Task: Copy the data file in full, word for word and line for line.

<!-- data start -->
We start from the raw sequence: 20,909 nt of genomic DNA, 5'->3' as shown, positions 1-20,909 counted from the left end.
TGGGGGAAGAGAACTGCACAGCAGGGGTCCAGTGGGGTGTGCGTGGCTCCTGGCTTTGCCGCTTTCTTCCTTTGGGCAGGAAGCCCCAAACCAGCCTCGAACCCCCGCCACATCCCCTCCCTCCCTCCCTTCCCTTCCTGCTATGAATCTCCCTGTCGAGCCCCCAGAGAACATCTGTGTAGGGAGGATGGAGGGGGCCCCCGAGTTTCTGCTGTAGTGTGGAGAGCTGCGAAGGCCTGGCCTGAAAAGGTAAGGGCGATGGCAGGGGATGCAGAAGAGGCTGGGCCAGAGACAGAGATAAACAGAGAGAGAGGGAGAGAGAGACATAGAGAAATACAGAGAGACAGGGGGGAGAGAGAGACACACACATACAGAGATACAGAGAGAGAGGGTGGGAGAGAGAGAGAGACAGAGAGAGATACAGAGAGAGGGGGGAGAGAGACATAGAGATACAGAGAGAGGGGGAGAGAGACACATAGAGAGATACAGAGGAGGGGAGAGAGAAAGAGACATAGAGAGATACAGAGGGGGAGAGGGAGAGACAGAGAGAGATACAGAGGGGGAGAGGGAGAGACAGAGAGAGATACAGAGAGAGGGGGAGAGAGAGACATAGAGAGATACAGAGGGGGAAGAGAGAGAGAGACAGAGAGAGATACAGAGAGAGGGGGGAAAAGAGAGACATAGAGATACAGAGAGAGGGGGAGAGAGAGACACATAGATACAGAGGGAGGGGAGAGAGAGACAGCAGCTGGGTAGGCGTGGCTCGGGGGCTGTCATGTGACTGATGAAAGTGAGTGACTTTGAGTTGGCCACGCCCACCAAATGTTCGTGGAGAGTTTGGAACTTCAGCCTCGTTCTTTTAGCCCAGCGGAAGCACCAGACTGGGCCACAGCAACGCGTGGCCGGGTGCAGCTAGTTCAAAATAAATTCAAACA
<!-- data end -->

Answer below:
We start from the raw sequence: 20,909 nt of genomic DNA, 5'->3' as shown, positions 1-20,909 counted from the left end.
TGGGGGAAGAGAACTGCACAGCAGGGGTCCAGTGGGGTGTGCGTGGCTCCTGGCTTTGCCGCTTTCTTCCTTTGGGCAGGAAGCCCCAAACCAGCCTCGAACCCCCGCCACATCCCCTCCCTCCCTCCCTTCCCTTCCTGCTATGAATCTCCCTGTCGAGCCCCCAGAGAACATCTGTGTAGGGAGGATGGAGGGGGCCCCCGAGTTTCTGCTGTAGTGTGGAGAGCTGCGAAGGCCTGGCCTGAAAAGGTAAGGGCGATGGCAGGGGATGCAGAAGAGGCTGGGCCAGAGACAGAGATAAACAGAGAGAGAGGGAGAGAGAGACATAGAGAAATACAGAGAGACAGGGGGGAGAGAGAGACACACACATACAGAGATACAGAGAGAGAGGGTGGGAGAGAGAGAGAGACAGAGAGAGATACAGAGAGAGGGGGGAGAGAGACATAGAGATACAGAGAGAGGGGGAGAGAGACACATAGAGAGATACAGAGGAGGGGAGAGAGAAAGAGACATAGAGAGATACAGAGGGGGAGAGGGAGAGACAGAGAGAGATACAGAGGGGGAGAGGGAGAGACAGAGAGAGATACAGAGAGAGGGGGAGAGAGAGACATAGAGAGATACAGAGGGGGAAGAGAGAGAGAGACAGAGAGAGATACAGAGAGAGGGGGGAAAAGAGAGACATAGAGATACAGAGAGAGGGGGAGAGAGAGACACATAGATACAGAGGGAGGGGAGAGAGAGACAGCAGCTGGGTAGGCGTGGCTCGGGGGCTGTCATGTGACTGATGAAAGTGAGTGACTTTGAGTTGGCCACGCCCACCAAATGTTCGTGGAGAGTTTGGAACTTCAGCCTCGTTCTTTTAGCCCAGCGGAAGCACCAGACTGGGCCACAGCAACGCGTGGCCGGGTGCAGCTAGTTCAAAATAAATTCAAACA